Harlem Hellfighters Bravely Led the U.S. Into WWI
One Hundred Years Ago, the Harlem Hellfighters Bravely Led the U.S. Into WWI
Their courage made headlines across the country, hailing the African-American regiment as heroes even as they faced discrimination at home.
Private Henry Johnson of Albany, New York, held tight his French Lebel rifle and stared into the darkness of no-man’s-land, listening for German raiders. Beyond the parapet, he could make out shapes and shadows under the waning moon.
Johnson was a 25-year-old railroad baggage porter, the son of North Carolina tobacco farmers. Under French command, he manned the front line of the Great War about 115 miles east of Paris on the early morning of May 15, 1918.
He heard a sound and turned to his partner in their tiny observation post, Needham Roberts, who gestured toward the direction of the noise. They heard it again: the snip of barbed wire being cut.
Johnson fired an illumination rocket into the sky, then ducked as German grenades flew toward him. The grenades exploded behind him, and pain struck his left leg and side. Roberts, bleeding from his head, threw grenades of his own back over the parapet.
The German forces rushed into the Americans’ dugout. Johnson shot one German in the chest, point-blank, then swung his rifle to club another. Two enemy soldiers tried to haul Roberts away, until Johnson drove his nine-inch knife into one of their skulls. Another German shot Johnson in the shoulder and thigh; Johnson lunged with his knife and slashed him down. The enemy soldiers ran. Johnson chucked grenades as they fled.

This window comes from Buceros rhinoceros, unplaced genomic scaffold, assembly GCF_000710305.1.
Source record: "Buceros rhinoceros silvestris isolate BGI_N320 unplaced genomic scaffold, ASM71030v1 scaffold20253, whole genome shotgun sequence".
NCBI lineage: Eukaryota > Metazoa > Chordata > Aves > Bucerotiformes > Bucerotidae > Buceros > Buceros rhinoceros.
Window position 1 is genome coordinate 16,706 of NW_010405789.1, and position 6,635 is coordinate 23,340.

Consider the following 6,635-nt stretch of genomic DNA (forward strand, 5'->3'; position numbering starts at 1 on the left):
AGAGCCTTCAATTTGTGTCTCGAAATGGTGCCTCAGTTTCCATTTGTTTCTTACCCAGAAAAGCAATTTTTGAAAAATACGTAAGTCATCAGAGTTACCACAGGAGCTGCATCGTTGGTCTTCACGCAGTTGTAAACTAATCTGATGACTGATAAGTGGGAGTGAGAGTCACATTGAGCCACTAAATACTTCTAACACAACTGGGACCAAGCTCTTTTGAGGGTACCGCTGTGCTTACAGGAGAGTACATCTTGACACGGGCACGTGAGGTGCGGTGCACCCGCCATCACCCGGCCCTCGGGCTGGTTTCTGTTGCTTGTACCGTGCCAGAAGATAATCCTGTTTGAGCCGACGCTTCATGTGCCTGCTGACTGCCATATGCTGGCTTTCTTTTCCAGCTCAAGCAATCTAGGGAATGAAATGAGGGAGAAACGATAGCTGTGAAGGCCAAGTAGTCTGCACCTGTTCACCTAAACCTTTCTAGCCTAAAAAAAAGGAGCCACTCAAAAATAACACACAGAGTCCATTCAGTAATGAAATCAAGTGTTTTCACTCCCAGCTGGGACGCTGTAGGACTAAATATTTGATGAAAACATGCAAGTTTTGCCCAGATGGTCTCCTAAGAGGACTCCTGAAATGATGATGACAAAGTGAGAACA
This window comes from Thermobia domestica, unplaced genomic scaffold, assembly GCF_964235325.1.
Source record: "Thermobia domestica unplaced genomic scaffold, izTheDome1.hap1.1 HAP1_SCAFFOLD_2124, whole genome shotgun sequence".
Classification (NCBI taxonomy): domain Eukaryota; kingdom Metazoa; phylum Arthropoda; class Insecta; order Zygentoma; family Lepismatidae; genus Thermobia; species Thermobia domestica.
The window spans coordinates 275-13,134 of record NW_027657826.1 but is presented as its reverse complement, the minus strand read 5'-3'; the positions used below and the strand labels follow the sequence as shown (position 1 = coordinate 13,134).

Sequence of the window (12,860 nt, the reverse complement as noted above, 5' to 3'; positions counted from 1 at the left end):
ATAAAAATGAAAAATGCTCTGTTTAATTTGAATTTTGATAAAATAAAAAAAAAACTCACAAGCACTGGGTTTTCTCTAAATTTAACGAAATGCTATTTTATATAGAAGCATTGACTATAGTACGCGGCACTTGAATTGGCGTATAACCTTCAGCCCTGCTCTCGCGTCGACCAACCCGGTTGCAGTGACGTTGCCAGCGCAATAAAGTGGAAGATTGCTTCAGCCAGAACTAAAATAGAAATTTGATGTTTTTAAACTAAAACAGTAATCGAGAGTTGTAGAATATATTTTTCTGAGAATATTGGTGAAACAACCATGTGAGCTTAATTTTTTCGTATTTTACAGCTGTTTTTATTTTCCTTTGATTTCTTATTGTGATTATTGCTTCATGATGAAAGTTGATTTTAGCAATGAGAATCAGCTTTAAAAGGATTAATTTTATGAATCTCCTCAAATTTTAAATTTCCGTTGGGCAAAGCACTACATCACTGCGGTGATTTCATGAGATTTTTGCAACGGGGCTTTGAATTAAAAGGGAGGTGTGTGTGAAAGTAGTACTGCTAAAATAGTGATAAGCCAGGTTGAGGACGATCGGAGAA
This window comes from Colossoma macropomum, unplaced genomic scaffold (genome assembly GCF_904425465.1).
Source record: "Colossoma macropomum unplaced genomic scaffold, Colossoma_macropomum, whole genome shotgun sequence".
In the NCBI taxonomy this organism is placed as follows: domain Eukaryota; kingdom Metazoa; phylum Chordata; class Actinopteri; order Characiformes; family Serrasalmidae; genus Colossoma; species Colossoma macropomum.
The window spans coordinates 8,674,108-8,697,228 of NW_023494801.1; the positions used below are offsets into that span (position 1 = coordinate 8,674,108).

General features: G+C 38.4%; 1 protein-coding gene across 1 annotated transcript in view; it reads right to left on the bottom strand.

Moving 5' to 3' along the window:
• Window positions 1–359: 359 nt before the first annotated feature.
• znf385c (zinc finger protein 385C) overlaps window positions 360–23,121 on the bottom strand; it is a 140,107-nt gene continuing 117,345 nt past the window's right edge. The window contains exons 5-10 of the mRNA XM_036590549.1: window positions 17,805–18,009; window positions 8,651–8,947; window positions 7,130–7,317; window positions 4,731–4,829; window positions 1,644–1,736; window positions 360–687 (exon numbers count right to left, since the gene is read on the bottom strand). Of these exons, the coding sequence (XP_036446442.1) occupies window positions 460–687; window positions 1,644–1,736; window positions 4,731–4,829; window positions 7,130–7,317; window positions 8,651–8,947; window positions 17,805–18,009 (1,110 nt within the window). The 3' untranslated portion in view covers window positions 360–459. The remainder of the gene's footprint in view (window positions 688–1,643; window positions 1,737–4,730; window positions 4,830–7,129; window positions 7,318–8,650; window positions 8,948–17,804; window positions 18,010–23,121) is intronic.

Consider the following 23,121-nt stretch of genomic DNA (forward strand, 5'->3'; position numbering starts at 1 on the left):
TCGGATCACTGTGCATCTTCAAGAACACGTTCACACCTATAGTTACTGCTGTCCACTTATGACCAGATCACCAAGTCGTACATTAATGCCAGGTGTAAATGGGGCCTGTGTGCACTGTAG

Reviewing the carnage the next day, a U.S. Army captain estimated that Johnson had killed four of at least 24 German soldiers. Days later, Johnson and Roberts became the first Americans to receive the French Croix de Guerre – the first of many honors awarded to the 369th Infantry Regiment, better known as the Harlem Hellfighters.
The Hellfighters, the most celebrated African-American regiment in World War I, confronted racism even as they trained for war, helped bring jazz to France, then battled Germany longer than almost any other American doughboys. (Their nickname’s origin is unclear: it was possibly coined by enemy soldiers, the American press, or both.) Like their predecessors in the Civil War and successors in the wars that followed, these African-American troops fought a war for a country that refused them basic rights – and their bravery stood as a rebuke to racism, a moral claim to first-class citizenship.